Good on ya Uber.
If you can make it, and beat the cronies in New York, you can make it anywhere. Take that cabbie cronies.
Of course Bill deBlasio is still going to try to make Uber pay for part of the Subway system. We’ll see about that. Right now the mayor is huddled up in Gracie Mansion licking his wounds and wondering how he got beaten so badly.
And that is a very good thing for New Yorkers. The longer he’s in the fetal position the better.
Uber Chief Executive Officer Travis Kalanick has said he wants to refashion the car-booking company into a sort of politician to fight against the taxicab industry. Kalanick should get the confetti ready because Uber just won perhaps its biggest campaign yet. New York City Mayor Bill de Blasio backed down on a plan to stall the growth of Uber and similar ride-hailing apps.
Buried within the mounds of tweets, retweets, newspaper editorials, insulting app “features,” television commercials and press releases, a lot of stats have been thrown around by both camps in the hopes of swaying New Yorkers. Here are eight of the most cited numbers that helped shape the debate, and eventually tilted the campaign in Uber’s favor.
Click here for the article.
This is a very interesting article. The author basically makes the case that there are 2 distinct kinds of billionaires, crony and generally non-crony. And he argues that though non-crony billionaires have little if any impact on growth (I haven’t looked at his data but this doesn’t seem crazy to me.) the crony billionaires have a huge negative impact on economic growth.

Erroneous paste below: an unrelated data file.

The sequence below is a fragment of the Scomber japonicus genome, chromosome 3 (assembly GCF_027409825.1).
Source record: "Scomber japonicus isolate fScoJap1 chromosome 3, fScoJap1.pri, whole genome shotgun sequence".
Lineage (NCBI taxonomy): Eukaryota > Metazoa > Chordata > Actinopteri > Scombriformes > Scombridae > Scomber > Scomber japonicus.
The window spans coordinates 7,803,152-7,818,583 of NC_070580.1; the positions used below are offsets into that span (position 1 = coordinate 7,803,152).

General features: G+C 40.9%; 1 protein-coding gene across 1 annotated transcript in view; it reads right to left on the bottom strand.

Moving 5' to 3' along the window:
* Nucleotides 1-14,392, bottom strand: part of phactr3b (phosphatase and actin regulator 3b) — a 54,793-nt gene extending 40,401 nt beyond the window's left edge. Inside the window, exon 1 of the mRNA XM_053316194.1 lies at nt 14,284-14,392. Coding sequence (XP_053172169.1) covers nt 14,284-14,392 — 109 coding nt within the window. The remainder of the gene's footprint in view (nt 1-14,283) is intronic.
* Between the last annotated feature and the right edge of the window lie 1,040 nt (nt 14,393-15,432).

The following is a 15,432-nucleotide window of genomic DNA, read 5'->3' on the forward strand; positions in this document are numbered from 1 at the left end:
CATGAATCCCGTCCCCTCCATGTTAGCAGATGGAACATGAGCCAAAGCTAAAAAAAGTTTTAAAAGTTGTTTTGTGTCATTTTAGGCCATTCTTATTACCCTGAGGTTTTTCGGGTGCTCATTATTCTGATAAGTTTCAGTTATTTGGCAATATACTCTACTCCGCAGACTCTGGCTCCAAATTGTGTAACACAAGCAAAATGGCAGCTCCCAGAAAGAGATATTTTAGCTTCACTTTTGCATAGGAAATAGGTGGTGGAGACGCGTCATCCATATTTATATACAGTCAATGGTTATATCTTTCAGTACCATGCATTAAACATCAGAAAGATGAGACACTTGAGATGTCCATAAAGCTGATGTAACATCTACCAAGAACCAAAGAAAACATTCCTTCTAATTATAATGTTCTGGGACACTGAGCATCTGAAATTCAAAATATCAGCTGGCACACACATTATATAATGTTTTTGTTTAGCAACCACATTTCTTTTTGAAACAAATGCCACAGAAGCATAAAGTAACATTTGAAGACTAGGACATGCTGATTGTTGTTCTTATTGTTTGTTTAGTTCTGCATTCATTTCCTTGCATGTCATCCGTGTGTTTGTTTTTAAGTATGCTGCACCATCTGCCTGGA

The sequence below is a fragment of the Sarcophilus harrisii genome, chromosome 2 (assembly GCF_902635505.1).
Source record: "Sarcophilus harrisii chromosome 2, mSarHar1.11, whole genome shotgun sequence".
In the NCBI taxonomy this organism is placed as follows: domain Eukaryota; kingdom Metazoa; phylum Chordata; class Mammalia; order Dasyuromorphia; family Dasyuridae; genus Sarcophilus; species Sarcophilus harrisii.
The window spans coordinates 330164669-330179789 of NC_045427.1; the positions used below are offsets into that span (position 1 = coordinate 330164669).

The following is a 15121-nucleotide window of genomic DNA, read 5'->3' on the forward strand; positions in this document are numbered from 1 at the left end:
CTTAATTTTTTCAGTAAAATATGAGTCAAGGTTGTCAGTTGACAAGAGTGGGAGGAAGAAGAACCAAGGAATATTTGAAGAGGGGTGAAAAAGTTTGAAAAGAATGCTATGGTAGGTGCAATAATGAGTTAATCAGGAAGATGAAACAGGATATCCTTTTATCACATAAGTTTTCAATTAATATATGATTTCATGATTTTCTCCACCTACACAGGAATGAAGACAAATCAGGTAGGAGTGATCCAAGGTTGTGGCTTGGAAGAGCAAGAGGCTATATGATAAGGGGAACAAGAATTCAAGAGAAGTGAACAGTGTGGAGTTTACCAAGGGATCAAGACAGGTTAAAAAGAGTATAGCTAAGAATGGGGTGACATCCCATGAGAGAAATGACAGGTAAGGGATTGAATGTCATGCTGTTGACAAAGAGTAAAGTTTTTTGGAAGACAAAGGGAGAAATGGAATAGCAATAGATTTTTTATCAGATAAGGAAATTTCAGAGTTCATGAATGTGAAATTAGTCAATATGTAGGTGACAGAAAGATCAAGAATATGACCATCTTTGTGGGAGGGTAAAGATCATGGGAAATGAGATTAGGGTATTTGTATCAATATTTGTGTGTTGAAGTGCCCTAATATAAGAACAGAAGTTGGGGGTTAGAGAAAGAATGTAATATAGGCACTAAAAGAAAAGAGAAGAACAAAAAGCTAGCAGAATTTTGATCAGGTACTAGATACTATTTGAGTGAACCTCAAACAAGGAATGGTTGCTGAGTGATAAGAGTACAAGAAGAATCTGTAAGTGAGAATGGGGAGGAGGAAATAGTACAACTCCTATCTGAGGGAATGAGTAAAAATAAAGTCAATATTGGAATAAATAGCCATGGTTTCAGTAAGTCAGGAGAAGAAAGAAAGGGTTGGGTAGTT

Though the author implies that that non-crony billionaires are a neutral factor (in growth terms) in an economy is some sort of surprise to we free market types, it is not. Sub-billionaires (the non-crony version) are probably WAY more important to growth. They are still building fortunes, and businesses, etc. In other words Bill Gates might not have that much impact on growth now but he sure as heck did as he was building Microsoft.
Technology and open sourced methods of organization—of people, money, and information—represent a real threat to the crony capitalist system.
Cronies are like mushrooms, they grow best in the dark. For too long Washington has been a dank cave of insider dealing and general corruption*. Money is made (legally stolen?) in the shadows.
Time for some sunshine.
Kansas is dominated by Republicans. I thought Republicans were for the free market. Yeah…
I feel like I have to say this every time a story like this comes out of California, and stories like these come out of California all the time.
You people are screwing up a beautiful and once fantastic place! Everything in the state appears to be crooked, at least when it comes to government.
Justin Amash beat both the Chamber of Commerce and Congressional leadership last night which both desperately wanted him gone, by 14 points. Then in his victory speech Amash responds to these folks. It’s pretty great.
Oh is it ever. Government, and the cronies which partner with the government despise innovation and disruption.
If you are going to hook your buddies up with sweet government contracts at least make sure they can come close to doing the job. Otherwise you look, well you know…
Obamacare is making many people and companies rich(er). Just got to be in with the right folks, and say the right things, and dollars float down from on high.
The productive have left the Motor City. After years of being squeezed they left. Or as Ayn Rand might have said, they shrugged, and moved to Florida.
One just can’t run a city that way. Can’t run a country that way either.
We’ve written about Exelon’s cozy relationship with the White House before. The power company has deftly used its political connections to decimate competitors.
In the wake of the president’s triumph, the crony capitalists knew they had to come and kiss the ring. Today they did that.